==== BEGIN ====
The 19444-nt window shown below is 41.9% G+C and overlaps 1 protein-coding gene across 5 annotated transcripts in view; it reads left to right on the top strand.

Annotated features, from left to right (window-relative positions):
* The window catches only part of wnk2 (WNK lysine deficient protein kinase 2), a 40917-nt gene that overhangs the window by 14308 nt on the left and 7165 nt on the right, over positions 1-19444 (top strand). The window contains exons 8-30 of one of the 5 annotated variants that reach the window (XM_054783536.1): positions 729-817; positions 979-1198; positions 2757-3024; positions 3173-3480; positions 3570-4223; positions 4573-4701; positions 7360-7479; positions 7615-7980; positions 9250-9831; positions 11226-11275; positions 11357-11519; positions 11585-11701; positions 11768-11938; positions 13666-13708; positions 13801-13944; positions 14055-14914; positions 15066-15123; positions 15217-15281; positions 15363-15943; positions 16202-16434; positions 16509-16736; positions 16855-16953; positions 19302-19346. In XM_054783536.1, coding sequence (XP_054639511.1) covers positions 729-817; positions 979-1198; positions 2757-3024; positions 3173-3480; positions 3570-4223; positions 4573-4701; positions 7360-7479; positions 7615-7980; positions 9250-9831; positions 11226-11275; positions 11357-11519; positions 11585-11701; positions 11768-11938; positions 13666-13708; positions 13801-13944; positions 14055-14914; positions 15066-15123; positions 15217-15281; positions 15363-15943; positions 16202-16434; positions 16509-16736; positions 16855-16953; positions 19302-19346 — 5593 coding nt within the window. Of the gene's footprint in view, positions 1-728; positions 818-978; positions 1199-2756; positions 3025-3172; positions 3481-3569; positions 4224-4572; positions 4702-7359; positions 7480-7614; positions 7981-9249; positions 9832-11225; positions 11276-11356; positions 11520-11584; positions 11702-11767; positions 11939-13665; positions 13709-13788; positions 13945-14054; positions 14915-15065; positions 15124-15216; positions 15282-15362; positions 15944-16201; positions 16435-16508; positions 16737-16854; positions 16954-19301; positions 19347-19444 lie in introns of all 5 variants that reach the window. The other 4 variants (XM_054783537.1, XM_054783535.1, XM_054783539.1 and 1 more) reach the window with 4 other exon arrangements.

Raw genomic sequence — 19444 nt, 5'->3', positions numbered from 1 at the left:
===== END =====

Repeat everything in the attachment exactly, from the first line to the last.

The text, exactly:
The 19444-nt window shown below is 41.9% G+C and overlaps 1 protein-coding gene across 5 annotated transcripts in view; it reads left to right on the top strand.

Annotated features, from left to right (window-relative positions):
* The window catches only part of wnk2 (WNK lysine deficient protein kinase 2), a 40917-nt gene that overhangs the window by 14308 nt on the left and 7165 nt on the right, over positions 1-19444 (top strand). The window contains exons 8-30 of one of the 5 annotated variants that reach the window (XM_054783536.1): positions 729-817; positions 979-1198; positions 2757-3024; positions 3173-3480; positions 3570-4223; positions 4573-4701; positions 7360-7479; positions 7615-7980; positions 9250-9831; positions 11226-11275; positions 11357-11519; positions 11585-11701; positions 11768-11938; positions 13666-13708; positions 13801-13944; positions 14055-14914; positions 15066-15123; positions 15217-15281; positions 15363-15943; positions 16202-16434; positions 16509-16736; positions 16855-16953; positions 19302-19346. In XM_054783536.1, coding sequence (XP_054639511.1) covers positions 729-817; positions 979-1198; positions 2757-3024; positions 3173-3480; positions 3570-4223; positions 4573-4701; positions 7360-7479; positions 7615-7980; positions 9250-9831; positions 11226-11275; positions 11357-11519; positions 11585-11701; positions 11768-11938; positions 13666-13708; positions 13801-13944; positions 14055-14914; positions 15066-15123; positions 15217-15281; positions 15363-15943; positions 16202-16434; positions 16509-16736; positions 16855-16953; positions 19302-19346 — 5593 coding nt within the window. Of the gene's footprint in view, positions 1-728; positions 818-978; positions 1199-2756; positions 3025-3172; positions 3481-3569; positions 4224-4572; positions 4702-7359; positions 7480-7614; positions 7981-9249; positions 9832-11225; positions 11276-11356; positions 11520-11584; positions 11702-11767; positions 11939-13665; positions 13709-13788; positions 13945-14054; positions 14915-15065; positions 15124-15216; positions 15282-15362; positions 15944-16201; positions 16435-16508; positions 16737-16854; positions 16954-19301; positions 19347-19444 lie in introns of all 5 variants that reach the window. The other 4 variants (XM_054783537.1, XM_054783535.1, XM_054783539.1 and 1 more) reach the window with 4 other exon arrangements.

Raw genomic sequence — 19444 nt, 5'->3', positions numbered from 1 at the left: